THE PSYCHOLOGY OF NAMES, NOUNS, AND VERBS
Ph.D. Dissertation, 1989
There is ample indication from philosophy, psychology, and linguistics
that proper names are cognitively and semantically different from other
words because proper names rely on one cognitive ability: naming, while
other content words rely on another cognitive ability: predication, or
categorization. Proper names that refer to people involve three areas
of memory: a concept of the individual stored in memory for particulars,
a generic concept of NAME stored in semantic memory, and the orthographic/phonetic
representations of the name in the lexicon. The use of definite and indefinite
descriptions also relies on three types of memory: a singular category
concept in memory for particulars, the generic meaning concept in semantic
memory, and the word stored in the mental lexicon. Definite of indefinite
descriptions are referential if the singular category concept is linked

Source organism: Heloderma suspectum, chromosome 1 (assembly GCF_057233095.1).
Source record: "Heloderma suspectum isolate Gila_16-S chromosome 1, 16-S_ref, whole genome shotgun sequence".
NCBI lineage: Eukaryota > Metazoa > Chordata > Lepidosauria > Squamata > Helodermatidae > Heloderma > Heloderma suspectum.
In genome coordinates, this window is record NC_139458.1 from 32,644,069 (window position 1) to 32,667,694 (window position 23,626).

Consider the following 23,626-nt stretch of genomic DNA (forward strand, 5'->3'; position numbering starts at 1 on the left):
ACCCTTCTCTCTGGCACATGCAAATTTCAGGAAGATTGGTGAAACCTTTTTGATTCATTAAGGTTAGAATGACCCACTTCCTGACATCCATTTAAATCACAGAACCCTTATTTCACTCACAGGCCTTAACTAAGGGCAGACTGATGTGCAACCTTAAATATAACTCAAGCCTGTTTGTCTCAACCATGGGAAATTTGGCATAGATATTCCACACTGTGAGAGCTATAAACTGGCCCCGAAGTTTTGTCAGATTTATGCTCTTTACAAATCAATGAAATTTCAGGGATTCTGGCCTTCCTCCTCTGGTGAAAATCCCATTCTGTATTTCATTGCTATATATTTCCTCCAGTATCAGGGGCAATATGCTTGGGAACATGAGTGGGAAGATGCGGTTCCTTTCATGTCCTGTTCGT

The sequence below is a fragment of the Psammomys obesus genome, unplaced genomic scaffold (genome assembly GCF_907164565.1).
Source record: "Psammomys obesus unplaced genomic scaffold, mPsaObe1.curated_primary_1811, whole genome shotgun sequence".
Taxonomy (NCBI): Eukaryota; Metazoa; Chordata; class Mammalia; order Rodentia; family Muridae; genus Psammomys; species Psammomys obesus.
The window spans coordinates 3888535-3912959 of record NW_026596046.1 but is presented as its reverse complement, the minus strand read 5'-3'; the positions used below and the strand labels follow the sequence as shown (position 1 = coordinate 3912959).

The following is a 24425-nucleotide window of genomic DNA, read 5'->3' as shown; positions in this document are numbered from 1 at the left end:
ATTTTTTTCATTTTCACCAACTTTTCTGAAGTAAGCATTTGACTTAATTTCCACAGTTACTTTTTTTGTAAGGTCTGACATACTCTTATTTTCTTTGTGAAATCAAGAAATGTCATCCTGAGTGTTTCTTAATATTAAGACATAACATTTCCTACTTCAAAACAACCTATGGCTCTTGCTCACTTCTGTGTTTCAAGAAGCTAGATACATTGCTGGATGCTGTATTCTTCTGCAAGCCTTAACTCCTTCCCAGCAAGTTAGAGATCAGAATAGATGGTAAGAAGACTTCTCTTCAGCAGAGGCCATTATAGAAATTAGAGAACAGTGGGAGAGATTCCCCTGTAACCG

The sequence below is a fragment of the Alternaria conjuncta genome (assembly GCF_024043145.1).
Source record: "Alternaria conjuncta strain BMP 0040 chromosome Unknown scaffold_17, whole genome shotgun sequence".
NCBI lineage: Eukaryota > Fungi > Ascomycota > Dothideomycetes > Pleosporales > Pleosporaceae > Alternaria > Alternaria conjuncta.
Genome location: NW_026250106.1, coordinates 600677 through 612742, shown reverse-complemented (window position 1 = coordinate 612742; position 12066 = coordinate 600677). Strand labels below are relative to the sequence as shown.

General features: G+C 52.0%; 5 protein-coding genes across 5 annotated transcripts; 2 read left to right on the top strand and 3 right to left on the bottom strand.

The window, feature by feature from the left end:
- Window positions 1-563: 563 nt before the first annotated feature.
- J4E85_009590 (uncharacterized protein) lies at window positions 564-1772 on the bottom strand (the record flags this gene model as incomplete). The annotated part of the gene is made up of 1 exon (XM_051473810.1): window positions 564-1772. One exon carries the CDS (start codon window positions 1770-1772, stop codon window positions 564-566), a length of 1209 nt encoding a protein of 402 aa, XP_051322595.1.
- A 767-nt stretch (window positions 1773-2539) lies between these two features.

to one 'peg' in memory, while the description is attributive if the singular
category concept is allowed to range over possible individuals satisfying
category membership. Proper names that are not referential are stored
in two areas of memory in the following way: the name is listed in the
lexicon but it is merely linked to the wordless meaning concept NAME in
semantic memory. Other content words are listed in the lexicon as well,
of course, but they are linked up to underlying meaning concepts in semantic
memory only. Nouns are not linked to an underlying concept of NOUN and
verbs are not linked to an underlying concept of VERB in semantic memory.
A free recall study of the clustering effect of words by grammatical category
showed that proper names cluster strongly, but other content words do
not cluster by grammatical category. Notions like 'noun' and 'verb' are
found to be only lexical distinctions, not based on inherent cognitive
or semantic differences between nouns and verbs. Rather, 'noun' and 'verb'
are imposed on wordless concepts as the speaker chooses the syntax and
words needed to express his/her thoughts. Some implications for the organization
of the lexicon are examined. Some suggestions are offered about the properties
of concepts and conceptual structures and some recent conceptual theories
are evaluated with respect to those properties.
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